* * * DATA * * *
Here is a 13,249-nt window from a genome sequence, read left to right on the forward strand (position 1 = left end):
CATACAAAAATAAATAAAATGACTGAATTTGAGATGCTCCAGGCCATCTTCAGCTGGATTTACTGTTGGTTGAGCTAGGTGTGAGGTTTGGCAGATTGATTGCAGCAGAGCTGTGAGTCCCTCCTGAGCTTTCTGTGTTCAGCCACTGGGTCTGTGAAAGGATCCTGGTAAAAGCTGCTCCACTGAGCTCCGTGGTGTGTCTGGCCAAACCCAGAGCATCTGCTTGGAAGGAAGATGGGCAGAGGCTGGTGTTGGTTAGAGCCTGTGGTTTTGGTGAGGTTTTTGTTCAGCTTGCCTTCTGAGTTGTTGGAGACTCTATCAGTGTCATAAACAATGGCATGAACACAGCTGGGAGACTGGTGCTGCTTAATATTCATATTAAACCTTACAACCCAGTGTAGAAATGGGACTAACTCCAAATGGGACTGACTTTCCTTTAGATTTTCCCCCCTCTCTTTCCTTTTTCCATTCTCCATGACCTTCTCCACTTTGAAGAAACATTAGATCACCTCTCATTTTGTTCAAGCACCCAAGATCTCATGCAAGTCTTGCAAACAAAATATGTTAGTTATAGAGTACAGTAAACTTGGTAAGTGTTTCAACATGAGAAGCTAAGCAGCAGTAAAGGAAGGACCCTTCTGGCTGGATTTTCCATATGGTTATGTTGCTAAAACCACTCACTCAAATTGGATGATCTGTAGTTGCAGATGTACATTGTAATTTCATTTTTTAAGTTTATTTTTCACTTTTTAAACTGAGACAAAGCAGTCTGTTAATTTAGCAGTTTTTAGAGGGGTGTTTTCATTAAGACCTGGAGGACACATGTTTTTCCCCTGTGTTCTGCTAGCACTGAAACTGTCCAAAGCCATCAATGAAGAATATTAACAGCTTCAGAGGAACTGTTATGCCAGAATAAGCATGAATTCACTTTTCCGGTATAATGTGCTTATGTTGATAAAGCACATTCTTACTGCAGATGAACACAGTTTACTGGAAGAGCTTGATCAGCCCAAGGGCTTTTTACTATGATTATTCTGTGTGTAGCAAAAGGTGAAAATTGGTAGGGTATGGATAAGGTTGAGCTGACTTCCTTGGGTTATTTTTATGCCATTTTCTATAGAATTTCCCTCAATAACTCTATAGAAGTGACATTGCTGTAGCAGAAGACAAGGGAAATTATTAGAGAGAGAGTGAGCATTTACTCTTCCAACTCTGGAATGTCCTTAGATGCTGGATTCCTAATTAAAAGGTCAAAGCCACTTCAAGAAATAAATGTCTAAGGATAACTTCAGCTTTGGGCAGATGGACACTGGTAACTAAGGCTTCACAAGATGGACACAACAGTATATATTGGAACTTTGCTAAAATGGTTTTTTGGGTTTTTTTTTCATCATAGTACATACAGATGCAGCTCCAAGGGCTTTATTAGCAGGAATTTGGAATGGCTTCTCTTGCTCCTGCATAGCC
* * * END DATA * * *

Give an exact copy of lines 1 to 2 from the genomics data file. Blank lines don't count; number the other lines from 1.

Here is a 13,249-nt window from a genome sequence, read left to right on the forward strand (position 1 = left end):
CATACAAAAATAAATAAAATGACTGAATTTGAGATGCTCCAGGCCATCTTCAGCTGGATTTACTGTTGGTTGAGCTAGGTGTGAGGTTTGGCAGATTGATTGCAGCAGAGCTGTGAGTCCCTCCTGAGCTTTCTGTGTTCAGCCACTGGGTCTGTGAAAGGATCCTGGTAAAAGCTGCTCCACTGAGCTCCGTGGTGTGTCTGGCCAAACCCAGAGCATCTGCTTGGAAGGAAGATGGGCAGAGGCTGGTGTTGGTTAGAGCCTGTGGTTTTGGTGAGGTTTTTGTTCAGCTTGCCTTCTGAGTTGTTGGAGACTCTATCAGTGTCATAAACAATGGCATGAACACAGCTGGGAGACTGGTGCTGCTTAATATTCATATTAAACCTTACAACCCAGTGTAGAAATGGGACTAACTCCAAATGGGACTGACTTTCCTTTAGATTTTCCCCCCTCTCTTTCCTTTTTCCATTCTCCATGACCTTCTCCACTTTGAAGAAACATTAGATCACCTCTCATTTTGTTCAAGCACCCAAGATCTCATGCAAGTCTTGCAAACAAAATATGTTAGTTATAGAGTACAGTAAACTTGGTAAGTGTTTCAACATGAGAAGCTAAGCAGCAGTAAAGGAAGGACCCTTCTGGCTGGATTTTCCATATGGTTATGTTGCTAAAACCACTCACTCAAATTGGATGATCTGTAGTTGCAGATGTACATTGTAATTTCATTTTTTAAGTTTATTTTTCACTTTTTAAACTGAGACAAAGCAGTCTGTTAATTTAGCAGTTTTTAGAGGGGTGTTTTCATTAAGACCTGGAGGACACATGTTTTTCCCCTGTGTTCTGCTAGCACTGAAACTGTCCAAAGCCATCAATGAAGAATATTAACAGCTTCAGAGGAACTGTTATGCCAGAATAAGCATGAATTCACTTTTCCGGTATAATGTGCTTATGTTGATAAAGCACATTCTTACTGCAGATGAACACAGTTTACTGGAAGAGCTTGATCAGCCCAAGGGCTTTTTACTATGATTATTCTGTGTGTAGCAAAAGGTGAAAATTGGTAGGGTATGGATAAGGTTGAGCTGACTTCCTTGGGTTATTTTTATGCCATTTTCTATAGAATTTCCCTCAATAACTCTATAGAAGTGACATTGCTGTAGCAGAAGACAAGGGAAATTATTAGAGAGAGAGTGAGCATTTACTCTTCCAACTCTGGAATGTCCTTAGATGCTGGATTCCTAATTAAAAGGTCAAAGCCACTTCAAGAAATAAATGTCTAAGGATAACTTCAGCTTTGGGCAGATGGACACTGGTAACTAAGGCTTCACAAGATGGACACAACAGTATATATTGGAACTTTGCTAAAATGGTTTTTTGGGTTTTTTTTTCATCATAGTACATACAGATGCAGCTCCAAGGGCTTTATTAGCAGGAATTTGGAATGGCTTCTCTTGCTCCTGCATAGCC